The arson of the German parliament building was allegedly the work of a Communist-sympathizing Dutchman, van der Lubbe. More probably, the fire was started by the Nazis, who used the incident as a pretext to outlaw political opposition and impose dictatorship.
"This is a God-given signal! If this fire, as I believe, turns out to be the handiwork of Communists then there is nothing that shall stop us now crushing out this murder pest with an iron fist."
Adolf Hitler, Fascist Chancellor of Germany, made this dramatic declaration in my presence tonight in the hall of the burning Reichstag building.
The fire broke out at 9.45 tonight in the Assembly Hall of the Reichstag.
It had been laid in five different comers and there is no doubt whatever that it was the handiwork of incendiaries. One of the incendiaries, a man aged thirty, was arrested by the police as he came rushing out of the building, clad only in shoes and trousers, without shirt or coat, despite the icy cold in Berlin tonight.
Five minutes after the fire had broken out I was outside the Reichstag watching the flames licking their way up the great dome into the tower.
A cordon had been flung round the building and no one was allowed to pass it.
After about twenty minutes of fascinated watching I suddenly saw the famous black motor car of Adolf Hitler slide past, followed by another car containing his personal bodyguard.
I rushed after them and was just in time to attach myself to the fringe of Hitler's party as they entered the Reichstag.
Never have I seen Hitler with such a grim and determined expression. His eyes, always a little protuberant, were almost bulging out of his head.
Captain Goring, his right-hand man, who is the Prussian Minister of the Interior, and responsible for all police affairs,
joined us in the lobby. He had a very flushed and excited face.
'This is undoubtedly the work of Communists, Herr Chancellor,' he said.
'A number of Communist deputies were present here in the Reichstag twenty minutes before the fire broke out. We have succeeded in arresting one of the incendiaries.'
'Who is he?' Dr Goebbels, the propaganda chief of the Nazi Party, threw in.
'We do not know yet,' Captain Goring answered, with an ominously determined look around his thin, sensitive mouth. 'But we shall squeeze it out of him, have no doubt, doctor.'
We went into a room. 'Here you can see for yourself, Herr Chancellor, the way they started the fire,' said Captain Goring, pointing out the charred remains of some beautiful oak panelling.
'They hung cloths soaked in petrol over the furniture here and set it alight.'
We strode across another lobby filled with smoke. The police barred the way. 'The candelabra may crash any moment, Herr Chancellor,' said a captain of the police, with his arms outstretched.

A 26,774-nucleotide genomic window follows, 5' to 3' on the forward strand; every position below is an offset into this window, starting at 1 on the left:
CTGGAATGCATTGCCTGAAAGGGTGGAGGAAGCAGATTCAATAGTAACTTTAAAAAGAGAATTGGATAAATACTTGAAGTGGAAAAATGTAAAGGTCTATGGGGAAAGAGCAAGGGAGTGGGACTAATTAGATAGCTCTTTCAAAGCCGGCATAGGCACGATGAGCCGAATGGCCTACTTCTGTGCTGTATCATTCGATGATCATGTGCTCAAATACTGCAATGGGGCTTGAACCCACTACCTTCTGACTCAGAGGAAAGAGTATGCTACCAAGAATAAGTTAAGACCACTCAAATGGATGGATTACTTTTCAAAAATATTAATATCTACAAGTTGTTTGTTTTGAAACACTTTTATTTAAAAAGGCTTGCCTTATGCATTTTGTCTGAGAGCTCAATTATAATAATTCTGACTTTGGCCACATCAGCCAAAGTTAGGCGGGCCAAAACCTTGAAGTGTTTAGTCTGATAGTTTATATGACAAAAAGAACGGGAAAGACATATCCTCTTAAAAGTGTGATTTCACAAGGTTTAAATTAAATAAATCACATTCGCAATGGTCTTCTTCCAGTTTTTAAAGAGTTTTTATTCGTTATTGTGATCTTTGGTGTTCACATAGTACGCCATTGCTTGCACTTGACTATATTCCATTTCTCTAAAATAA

By a detour we next reached a part of the building which was actually in flames. Firemen were pouring water into the red mass.
Hitler watched them for a few moments, a savage fury blazing from his pale blue eyes. Then we came upon Herr von Papen, urbane and debonair as ever. Hitler stretched out his hand and uttered the threat against the Communists which I have already quoted. He then turned to Captain Goring. 'Are all the other public buildings safe?' he questioned.
'I have taken every precaution,' answered Captain Goring. 'The police are in the highest state of alarm, and every public building has been specially garrisoned. We arc waiting for anything.'
It was then that Hitler turned to me. 'God grant', he said, 'that this is the work of the Communists. You are witnessing the beginning of a great new epoch in German history. This fire is the beginning.'
And then something touched the rhetorical spring in his brain. 'You see this flaming building,' he said, sweeping his hand dramatically around him. 'If this Communist spirit got hold of Europe for but two months it would be all aflame like this building.'
By 12.30 the fire had been got under control. Two Press rooms were still alight, but there was no danger of the fire spreading. Although the glass of the dome has burst and crashed to the ground the dome still stands.
So far it has not been possible to disentangle the charred debris and see whether the bodies of any incendiaries, who may have been trapped in the building, are among it.
At the Prussian Ministry of the Interior a special meeting was called late tonight by Captain Goring to discuss measures to be taken as a consequence of the fire.
The entire district from the Brandenburg Gate, on the west, to the River Spree, on the east, is isolated tonight by numerous cordons of police.